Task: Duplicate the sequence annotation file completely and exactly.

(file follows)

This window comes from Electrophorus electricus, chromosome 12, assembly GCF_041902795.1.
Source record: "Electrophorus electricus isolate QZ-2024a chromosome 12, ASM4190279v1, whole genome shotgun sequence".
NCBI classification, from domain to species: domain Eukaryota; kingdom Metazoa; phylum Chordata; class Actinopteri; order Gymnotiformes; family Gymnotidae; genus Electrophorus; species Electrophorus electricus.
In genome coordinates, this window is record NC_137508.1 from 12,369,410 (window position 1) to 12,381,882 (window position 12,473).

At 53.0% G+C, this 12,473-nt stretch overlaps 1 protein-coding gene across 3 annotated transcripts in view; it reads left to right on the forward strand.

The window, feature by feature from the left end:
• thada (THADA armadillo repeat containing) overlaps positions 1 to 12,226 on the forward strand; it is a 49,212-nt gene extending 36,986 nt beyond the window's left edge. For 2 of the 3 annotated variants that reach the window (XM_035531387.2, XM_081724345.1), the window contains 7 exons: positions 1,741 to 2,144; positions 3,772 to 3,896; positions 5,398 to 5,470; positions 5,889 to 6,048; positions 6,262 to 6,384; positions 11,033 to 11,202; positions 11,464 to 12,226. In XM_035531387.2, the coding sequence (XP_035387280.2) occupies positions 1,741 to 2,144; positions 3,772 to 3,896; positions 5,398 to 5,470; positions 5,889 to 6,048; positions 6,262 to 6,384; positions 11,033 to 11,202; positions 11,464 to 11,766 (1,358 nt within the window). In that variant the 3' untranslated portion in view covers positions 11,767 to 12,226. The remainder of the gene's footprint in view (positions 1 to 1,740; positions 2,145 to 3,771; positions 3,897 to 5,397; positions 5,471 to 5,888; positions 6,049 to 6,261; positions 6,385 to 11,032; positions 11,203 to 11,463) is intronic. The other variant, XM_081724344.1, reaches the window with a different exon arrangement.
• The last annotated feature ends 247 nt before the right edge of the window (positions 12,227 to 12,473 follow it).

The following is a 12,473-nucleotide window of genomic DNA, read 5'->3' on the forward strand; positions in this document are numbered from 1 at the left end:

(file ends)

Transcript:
This window comes from Electrophorus electricus, chromosome 12, assembly GCF_041902795.1.
Source record: "Electrophorus electricus isolate QZ-2024a chromosome 12, ASM4190279v1, whole genome shotgun sequence".
NCBI classification, from domain to species: domain Eukaryota; kingdom Metazoa; phylum Chordata; class Actinopteri; order Gymnotiformes; family Gymnotidae; genus Electrophorus; species Electrophorus electricus.
In genome coordinates, this window is record NC_137508.1 from 12,369,410 (window position 1) to 12,381,882 (window position 12,473).

At 53.0% G+C, this 12,473-nt stretch overlaps 1 protein-coding gene across 3 annotated transcripts in view; it reads left to right on the forward strand.

The window, feature by feature from the left end:
• thada (THADA armadillo repeat containing) overlaps positions 1 to 12,226 on the forward strand; it is a 49,212-nt gene extending 36,986 nt beyond the window's left edge. For 2 of the 3 annotated variants that reach the window (XM_035531387.2, XM_081724345.1), the window contains 7 exons: positions 1,741 to 2,144; positions 3,772 to 3,896; positions 5,398 to 5,470; positions 5,889 to 6,048; positions 6,262 to 6,384; positions 11,033 to 11,202; positions 11,464 to 12,226. In XM_035531387.2, the coding sequence (XP_035387280.2) occupies positions 1,741 to 2,144; positions 3,772 to 3,896; positions 5,398 to 5,470; positions 5,889 to 6,048; positions 6,262 to 6,384; positions 11,033 to 11,202; positions 11,464 to 11,766 (1,358 nt within the window). In that variant the 3' untranslated portion in view covers positions 11,767 to 12,226. The remainder of the gene's footprint in view (positions 1 to 1,740; positions 2,145 to 3,771; positions 3,897 to 5,397; positions 5,471 to 5,888; positions 6,049 to 6,261; positions 6,385 to 11,032; positions 11,203 to 11,463) is intronic. The other variant, XM_081724344.1, reaches the window with a different exon arrangement.
• The last annotated feature ends 247 nt before the right edge of the window (positions 12,227 to 12,473 follow it).

The following is a 12,473-nucleotide window of genomic DNA, read 5'->3' on the forward strand; positions in this document are numbered from 1 at the left end: